U.S. Customs and Border Protection has issued a final determination concerning the country of origin of a transceiver that may be offered to the U.S. government under undesignated government procurement contracts.
According to CBP, there are three main assemblies for each transceiver: the control head assembly, the power amplifier assembly and chassis, and the microprocessor board and interface board assembly and chassis. Within these three main assemblies are five printed circuit board assemblies, three of which are produced in Australia and two in the U.S. The Australian-produced boards are non-functional at the time of importation into the U.S. Each transceiver also includes a radio chassis, a speaker, an LCD screen, looms, various molded plastic parts, and various seals and fasteners.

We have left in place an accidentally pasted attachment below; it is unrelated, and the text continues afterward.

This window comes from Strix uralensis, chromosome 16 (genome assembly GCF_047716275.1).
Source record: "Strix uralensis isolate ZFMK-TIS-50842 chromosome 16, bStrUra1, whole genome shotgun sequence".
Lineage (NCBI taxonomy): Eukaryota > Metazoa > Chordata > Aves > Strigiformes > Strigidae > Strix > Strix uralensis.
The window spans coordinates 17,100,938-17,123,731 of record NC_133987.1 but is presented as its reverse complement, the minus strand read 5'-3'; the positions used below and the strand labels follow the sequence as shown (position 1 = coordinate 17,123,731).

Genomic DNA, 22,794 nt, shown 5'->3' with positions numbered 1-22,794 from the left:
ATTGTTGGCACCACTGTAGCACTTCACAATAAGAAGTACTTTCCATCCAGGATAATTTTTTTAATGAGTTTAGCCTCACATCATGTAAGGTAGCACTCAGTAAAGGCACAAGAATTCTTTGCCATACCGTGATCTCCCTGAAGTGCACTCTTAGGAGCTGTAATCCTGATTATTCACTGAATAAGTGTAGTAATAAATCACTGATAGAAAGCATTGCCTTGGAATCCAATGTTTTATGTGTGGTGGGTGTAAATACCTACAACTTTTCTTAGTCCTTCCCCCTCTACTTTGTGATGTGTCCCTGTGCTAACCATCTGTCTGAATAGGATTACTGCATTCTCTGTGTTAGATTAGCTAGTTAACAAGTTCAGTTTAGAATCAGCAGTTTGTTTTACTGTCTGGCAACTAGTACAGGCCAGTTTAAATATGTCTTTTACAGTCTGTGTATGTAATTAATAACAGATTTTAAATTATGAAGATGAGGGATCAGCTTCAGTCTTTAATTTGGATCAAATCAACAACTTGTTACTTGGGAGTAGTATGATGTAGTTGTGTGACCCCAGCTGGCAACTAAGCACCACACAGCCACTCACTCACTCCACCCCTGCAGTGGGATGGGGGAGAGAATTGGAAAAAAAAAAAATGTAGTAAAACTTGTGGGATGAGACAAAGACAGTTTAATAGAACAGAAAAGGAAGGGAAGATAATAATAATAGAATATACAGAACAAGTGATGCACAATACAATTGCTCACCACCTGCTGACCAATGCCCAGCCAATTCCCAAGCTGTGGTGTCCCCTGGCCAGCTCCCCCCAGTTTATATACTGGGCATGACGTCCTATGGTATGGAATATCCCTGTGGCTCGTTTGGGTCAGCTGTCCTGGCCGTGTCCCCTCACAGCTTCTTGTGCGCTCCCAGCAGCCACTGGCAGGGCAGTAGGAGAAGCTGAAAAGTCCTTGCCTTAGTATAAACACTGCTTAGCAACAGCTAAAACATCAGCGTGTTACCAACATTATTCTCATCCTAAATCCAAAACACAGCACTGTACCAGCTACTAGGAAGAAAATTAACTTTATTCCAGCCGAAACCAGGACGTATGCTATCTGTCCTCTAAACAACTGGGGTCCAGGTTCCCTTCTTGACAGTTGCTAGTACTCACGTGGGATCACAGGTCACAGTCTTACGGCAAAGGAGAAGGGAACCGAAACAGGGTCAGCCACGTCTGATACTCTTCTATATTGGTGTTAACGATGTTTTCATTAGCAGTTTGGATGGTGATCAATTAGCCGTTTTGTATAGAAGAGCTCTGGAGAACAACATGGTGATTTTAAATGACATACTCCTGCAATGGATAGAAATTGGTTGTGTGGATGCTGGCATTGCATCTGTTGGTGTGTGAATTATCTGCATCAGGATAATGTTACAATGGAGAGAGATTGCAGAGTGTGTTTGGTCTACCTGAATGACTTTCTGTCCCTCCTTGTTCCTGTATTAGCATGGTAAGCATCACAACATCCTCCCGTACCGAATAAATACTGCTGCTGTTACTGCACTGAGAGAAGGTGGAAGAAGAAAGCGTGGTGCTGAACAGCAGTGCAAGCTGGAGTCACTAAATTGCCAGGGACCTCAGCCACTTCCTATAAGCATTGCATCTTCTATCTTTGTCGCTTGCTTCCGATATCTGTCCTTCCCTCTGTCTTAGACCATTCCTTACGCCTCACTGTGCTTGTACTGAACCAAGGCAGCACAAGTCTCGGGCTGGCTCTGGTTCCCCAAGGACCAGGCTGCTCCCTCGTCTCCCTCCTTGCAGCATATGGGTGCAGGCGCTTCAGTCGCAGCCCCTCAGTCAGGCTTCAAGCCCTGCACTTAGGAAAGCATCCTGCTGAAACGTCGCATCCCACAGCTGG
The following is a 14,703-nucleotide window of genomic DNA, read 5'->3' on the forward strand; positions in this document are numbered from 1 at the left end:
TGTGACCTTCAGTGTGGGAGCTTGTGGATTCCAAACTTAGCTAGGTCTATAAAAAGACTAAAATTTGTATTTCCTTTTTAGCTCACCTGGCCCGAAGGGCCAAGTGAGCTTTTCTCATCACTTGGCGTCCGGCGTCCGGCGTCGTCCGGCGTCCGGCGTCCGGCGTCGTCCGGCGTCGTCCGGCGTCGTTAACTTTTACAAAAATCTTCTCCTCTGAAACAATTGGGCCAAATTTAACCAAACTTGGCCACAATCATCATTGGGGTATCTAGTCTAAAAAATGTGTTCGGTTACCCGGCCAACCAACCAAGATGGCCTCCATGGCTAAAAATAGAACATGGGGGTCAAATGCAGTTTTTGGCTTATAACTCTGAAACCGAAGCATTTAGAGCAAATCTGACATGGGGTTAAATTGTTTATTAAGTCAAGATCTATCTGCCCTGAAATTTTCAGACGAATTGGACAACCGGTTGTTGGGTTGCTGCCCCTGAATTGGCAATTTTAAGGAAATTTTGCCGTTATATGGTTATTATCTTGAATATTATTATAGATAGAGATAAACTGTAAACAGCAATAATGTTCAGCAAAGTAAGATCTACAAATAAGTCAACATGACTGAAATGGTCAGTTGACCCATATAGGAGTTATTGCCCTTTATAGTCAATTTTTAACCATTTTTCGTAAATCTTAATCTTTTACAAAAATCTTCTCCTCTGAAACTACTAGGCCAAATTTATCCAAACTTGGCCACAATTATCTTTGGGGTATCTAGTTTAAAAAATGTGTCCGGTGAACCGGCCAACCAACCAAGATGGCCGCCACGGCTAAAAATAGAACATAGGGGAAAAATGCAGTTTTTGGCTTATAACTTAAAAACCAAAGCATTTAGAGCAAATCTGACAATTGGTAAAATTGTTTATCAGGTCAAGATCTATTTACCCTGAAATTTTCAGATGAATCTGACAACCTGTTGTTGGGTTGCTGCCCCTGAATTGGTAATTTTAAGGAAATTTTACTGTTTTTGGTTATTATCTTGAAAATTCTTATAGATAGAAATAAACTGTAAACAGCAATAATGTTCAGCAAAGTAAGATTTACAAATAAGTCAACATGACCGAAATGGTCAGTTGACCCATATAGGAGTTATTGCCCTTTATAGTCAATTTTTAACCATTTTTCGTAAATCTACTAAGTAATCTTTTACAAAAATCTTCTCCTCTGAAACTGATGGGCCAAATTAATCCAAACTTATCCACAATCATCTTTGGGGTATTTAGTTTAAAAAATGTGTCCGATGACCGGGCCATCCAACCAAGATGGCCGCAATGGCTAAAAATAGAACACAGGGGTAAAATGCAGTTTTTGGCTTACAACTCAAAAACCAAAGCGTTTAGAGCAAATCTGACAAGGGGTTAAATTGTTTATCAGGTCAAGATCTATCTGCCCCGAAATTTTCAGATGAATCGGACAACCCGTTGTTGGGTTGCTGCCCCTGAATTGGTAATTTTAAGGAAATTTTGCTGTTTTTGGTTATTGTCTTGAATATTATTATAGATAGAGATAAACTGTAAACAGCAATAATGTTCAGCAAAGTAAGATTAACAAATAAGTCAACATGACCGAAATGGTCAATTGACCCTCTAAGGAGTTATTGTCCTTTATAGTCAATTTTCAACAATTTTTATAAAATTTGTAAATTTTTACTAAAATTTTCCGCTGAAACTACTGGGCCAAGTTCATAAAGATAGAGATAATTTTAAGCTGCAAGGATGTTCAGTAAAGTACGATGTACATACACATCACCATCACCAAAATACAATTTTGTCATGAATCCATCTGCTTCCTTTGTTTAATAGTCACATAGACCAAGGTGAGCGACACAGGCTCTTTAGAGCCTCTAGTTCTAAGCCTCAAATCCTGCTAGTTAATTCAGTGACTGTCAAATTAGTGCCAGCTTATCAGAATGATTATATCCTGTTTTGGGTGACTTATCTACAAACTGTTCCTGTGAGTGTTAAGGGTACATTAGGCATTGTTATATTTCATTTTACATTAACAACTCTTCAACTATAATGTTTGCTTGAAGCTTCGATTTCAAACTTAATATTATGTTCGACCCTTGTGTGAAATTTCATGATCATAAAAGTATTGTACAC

In ruling HQ H314982, CBP concludes that the transceiver is not a product of Australia or any other foreign country or instrumentality designated for purposes of U.S. government procurement. However, CBP defers on the issue of whether or not the transceiver qualifies as a U.S.-made end product.
Any party-at-interest may seek judicial review of this determination by April 2. CBP issues country of origin advisory rulings and final determinations as to whether an article is or would be a product of a designated country or instrumentality for the purposes of granting waivers of certain “Buy American” restrictions in U.S. law or practice for products offered for sale to the U.S. government.
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